Finally, separation of church and state does not mean keeping religion or the religious out of politics, from what i understand, it meant that no religion would be held up by the government as "The Church." If we really seek to diversify and enlighten ourselves, then religious as well as non-religious peoples should be welcomed in government.

    June 26, 2011 at 9:59 pm |
    • ertheedman

      Jupiter – did you know that Mennonites and other pacifists served this country by working in jobs that were vacated by those in the military, They built roads, tested dairy herds, they built portions of the blue ridge parkway, just to name a very few projects. We still do serve this country. Long after the Feds have left the people affected by Katrina the Mennonites are still there, still building, still working to restore peole lives. Some of the first people on sight after this springs tornados in the south, were Mennonites. I will never denegrate a person who chooses to serve in the military, but there are more ways to serve this country (or the people in this country) then joining the military.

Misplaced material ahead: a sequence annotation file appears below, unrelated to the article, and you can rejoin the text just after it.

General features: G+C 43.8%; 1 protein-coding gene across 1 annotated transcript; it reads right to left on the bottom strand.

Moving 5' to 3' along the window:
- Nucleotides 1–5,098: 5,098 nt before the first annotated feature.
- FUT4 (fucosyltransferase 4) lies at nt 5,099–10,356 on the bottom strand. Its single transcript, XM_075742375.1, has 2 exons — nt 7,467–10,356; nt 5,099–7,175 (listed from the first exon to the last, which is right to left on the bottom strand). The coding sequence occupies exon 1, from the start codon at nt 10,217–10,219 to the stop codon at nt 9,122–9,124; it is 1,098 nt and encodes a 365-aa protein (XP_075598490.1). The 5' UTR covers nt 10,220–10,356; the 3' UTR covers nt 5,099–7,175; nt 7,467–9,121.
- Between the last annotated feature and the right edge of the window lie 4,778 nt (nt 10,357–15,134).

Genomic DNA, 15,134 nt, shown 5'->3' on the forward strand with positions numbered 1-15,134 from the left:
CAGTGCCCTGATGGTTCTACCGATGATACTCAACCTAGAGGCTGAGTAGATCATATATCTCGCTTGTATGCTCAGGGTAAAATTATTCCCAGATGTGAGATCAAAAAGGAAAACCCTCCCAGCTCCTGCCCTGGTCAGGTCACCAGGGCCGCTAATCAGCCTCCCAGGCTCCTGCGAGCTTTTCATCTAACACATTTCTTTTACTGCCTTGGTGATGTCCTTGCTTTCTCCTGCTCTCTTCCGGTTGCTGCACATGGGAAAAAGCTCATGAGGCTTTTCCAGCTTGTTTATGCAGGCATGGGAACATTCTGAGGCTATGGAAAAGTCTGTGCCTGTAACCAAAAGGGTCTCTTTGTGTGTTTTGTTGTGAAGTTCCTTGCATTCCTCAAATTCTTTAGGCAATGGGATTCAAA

June 26, 2011 at 10:58 pm |
  2. joey

    nobody tells me what to do, not even me !

    June 26, 2011 at 9:55 pm |
  3. Consultofactus

    There is a cult of Christianity that I call "hippie cult Jesus". They profess belief in a tri-une God, but forget that belief when it comes to Jesus. You see as a true Christian I believe Jesus is just as present in the God Head as is God the Father and the Holy Spirit. Jesus too, is the Alpha and Omega. So Jesus was present when David killed Goliath, beheaded him and left his body to the birds of the field (I Samuel). Yes, Jesus commands you to love your enemy but doesn't command you to do so by making yourself a willing victim for every tyrant that comes your way.